|Course code CHEM2210||Units 10||Level 2000||Faculty of Science and Information TechnologySchool of Environmental and Life Sciences|
There are some ninety-two naturally occurring elements as well as a handful of man-made radioactive elements. When in combination, these elements constitute all of our food, shelter, energy sources and everything we manufacture and use in our lives. This course provides a foundation for the understanding of the varying chemistries of the elements of the Periodic Table, with emphasis on inorganic materials. The course includes the descriptive chemistry of many of the most common elements and their compounds, integrating such topics as symmetry and structure, bonding models, reactions and the synthesis and characterization of inorganic compounds. An understanding of the behaviour of elements and their compounds is central to
Chemistry and borders the Earth and Life Sciences, as well as Engineering.
The main spectroscopic (infrared, nuclear magnetic resonance and mass spectroscopy) techniques for the characterisation of organic compounds are taught separately in the first 3 weeks before the lab sessions start.
The course forms part of the accredited degree program required for Membership of Royal Australian Chemical Institute Inc. and Chartered Chemist qualifications.
This course has a compulsory course component in its laboratory component. Students must participate in and submit reports for the established minimum requirements and obtain a passing grade of at least 50%. In addition, an overall passing grade of at least 50% for the entire course must be gained.
In order to participate in this course, students must complete a compulsory Health and Safety requirement. Students will receive full information on this compulsory component in the course outline provided by the school.
Available in 2014
|Objectives||On completion of this course, students will be able: |
1. to develop expertise relevant to the professional practice of chemistry
2. to develop an understanding of the range and chemistry of elements in the periodic table and their compounds
3. to establish an appreciation of the role of inorganic chemistry in the chemical sciences
4. to develop an understanding of the role of the chemist in measurement and problem solving in inorganic chemistry
5. to provide an understanding of chemical methods employed for problem solving involving inorganic systems
6. to provide experience in some scientific methods employed in inorganic chemistry
7. to develop skills in procedures and instrumental methods applied in analytical and synthetic tasks of inorganic chemistry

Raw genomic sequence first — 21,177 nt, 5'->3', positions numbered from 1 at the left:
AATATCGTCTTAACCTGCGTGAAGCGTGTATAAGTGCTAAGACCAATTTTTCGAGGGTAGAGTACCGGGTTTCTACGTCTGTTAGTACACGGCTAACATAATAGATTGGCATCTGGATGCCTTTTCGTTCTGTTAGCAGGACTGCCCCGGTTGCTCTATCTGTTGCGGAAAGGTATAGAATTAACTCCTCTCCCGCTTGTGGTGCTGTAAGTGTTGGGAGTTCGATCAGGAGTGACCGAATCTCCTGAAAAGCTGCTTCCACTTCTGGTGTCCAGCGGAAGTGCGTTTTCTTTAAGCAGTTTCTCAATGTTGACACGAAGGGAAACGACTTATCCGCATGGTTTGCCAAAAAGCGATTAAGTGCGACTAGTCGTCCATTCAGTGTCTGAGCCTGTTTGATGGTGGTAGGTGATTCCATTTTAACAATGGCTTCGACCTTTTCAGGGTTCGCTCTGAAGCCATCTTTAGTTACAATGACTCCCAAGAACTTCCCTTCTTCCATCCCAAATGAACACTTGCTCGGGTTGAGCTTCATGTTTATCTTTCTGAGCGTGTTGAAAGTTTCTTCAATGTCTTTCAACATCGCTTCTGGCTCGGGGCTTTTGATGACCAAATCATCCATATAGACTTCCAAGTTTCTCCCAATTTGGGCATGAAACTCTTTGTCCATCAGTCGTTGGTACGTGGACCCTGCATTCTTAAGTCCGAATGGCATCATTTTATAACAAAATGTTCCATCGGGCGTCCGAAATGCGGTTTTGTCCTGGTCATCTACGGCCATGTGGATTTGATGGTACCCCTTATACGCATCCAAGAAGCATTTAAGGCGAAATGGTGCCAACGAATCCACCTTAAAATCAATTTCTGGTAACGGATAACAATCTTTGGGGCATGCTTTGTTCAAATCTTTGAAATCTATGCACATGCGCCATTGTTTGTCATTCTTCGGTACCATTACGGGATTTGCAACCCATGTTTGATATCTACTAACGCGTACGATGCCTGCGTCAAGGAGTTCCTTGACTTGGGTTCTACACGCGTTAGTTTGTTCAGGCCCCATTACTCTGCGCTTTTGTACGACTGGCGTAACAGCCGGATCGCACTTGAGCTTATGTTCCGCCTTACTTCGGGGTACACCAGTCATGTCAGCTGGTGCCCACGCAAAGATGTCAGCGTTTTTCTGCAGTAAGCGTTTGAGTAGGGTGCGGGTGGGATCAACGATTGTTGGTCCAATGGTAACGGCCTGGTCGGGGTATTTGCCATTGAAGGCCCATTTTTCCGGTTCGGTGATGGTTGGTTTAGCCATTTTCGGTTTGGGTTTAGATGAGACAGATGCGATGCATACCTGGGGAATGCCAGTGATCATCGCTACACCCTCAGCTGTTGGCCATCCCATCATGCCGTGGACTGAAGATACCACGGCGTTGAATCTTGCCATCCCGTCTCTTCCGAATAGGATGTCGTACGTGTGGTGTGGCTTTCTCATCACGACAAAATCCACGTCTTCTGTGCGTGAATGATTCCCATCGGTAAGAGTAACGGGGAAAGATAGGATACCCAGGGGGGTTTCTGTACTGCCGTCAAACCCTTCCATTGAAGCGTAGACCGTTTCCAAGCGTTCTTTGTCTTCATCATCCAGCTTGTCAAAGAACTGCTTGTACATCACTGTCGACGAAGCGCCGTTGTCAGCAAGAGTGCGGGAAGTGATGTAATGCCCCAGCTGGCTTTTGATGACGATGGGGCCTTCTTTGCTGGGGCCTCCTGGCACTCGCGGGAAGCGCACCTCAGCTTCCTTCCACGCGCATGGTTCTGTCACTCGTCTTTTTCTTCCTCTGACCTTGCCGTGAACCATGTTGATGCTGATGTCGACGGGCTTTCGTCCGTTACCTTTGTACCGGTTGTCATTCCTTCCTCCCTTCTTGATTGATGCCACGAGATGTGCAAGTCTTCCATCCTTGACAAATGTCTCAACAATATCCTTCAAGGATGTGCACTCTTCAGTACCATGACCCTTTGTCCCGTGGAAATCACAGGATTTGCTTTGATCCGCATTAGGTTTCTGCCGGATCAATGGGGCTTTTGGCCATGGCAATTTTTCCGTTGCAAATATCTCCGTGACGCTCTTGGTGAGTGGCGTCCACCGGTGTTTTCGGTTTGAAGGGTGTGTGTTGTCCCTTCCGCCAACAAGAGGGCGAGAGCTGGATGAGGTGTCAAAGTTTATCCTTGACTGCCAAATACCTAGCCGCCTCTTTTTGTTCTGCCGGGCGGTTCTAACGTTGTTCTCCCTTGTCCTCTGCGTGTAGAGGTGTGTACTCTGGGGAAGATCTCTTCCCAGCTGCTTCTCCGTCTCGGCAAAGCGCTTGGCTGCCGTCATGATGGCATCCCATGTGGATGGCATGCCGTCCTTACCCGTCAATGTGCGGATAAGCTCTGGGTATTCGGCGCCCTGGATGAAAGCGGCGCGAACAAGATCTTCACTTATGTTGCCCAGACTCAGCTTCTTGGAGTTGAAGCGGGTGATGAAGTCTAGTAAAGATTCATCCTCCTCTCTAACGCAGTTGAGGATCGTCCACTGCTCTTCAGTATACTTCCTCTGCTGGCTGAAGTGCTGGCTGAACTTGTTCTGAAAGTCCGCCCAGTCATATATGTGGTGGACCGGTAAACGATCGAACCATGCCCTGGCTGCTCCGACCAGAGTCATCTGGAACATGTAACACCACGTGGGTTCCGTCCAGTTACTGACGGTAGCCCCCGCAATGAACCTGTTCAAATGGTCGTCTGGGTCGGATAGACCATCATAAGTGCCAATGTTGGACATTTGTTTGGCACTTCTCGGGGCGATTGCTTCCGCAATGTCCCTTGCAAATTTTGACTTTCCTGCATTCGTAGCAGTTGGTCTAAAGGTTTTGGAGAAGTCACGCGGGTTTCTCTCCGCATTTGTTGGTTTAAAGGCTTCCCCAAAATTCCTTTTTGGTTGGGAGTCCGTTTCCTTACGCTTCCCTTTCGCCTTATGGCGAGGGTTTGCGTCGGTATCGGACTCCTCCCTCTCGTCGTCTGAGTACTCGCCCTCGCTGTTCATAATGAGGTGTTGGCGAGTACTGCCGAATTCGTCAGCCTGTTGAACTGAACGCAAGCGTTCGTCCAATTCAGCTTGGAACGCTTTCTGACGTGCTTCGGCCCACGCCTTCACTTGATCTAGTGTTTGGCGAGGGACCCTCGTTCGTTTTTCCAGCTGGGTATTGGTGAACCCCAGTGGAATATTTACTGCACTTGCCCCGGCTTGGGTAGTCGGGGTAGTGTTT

8. to develop skills in the scientific method of planning, developing, conducting, reviewing and reporting experiments
9. to develop some understanding of the professional and safety responsibilities residing in working with inorganic systems
|Content||The course involves study of:|
1) Introduction to structure determination and characterisation of compounds: infrared (IR) spectroscopy, nuclear magnetic resonance (NMR) spectroscopy, mass spectroscopy.
2) Periodicity and the Chemistry of the Elements
a) elements and the Periodic Table
3) Main Group Chemistry
a) non-metals: chemistry of phosphorus and the halogens
b) metalloids: chemistry of boron and silicon
c) metals: chemistry of aluminium
4) Transition Metal Coordination Chemistry
a) introduction to coordination number and shape of metal complexes
b) ligands and ligand preferences
c) physical properties of octahedral complexes - colour and magnetism,
d) stability of complexes, introducing inorganic reactions and mechanisms
5) Molecular Symmetry and Structure
a) symmetry elements and operations, point groups, and applications
6) Solid State Chemistry
a) ionic bonding in solids
7) Bonding Models
a) molecular orbital theory in simple molecules and metal complexes
b) metal-ligand bonding theory
|Assumed Knowledge||CHEM1010 and CHEM1020|
|Modes of Delivery||Internal Mode|
|Contact Hours||Laboratory: for 3 hour(s) per Week for 8 weeks|
Tutorial: for 1 hour(s) per Week for 9 weeks
Lecture: for 4 hour(s) per Week for 3 weeks
Lecture: for 2 hour(s) per Week for 9 weeks
Workshop: for 3 hour(s) per Week for 4 weeks
|Timetables||2014 Course Timetables for CHEM2210|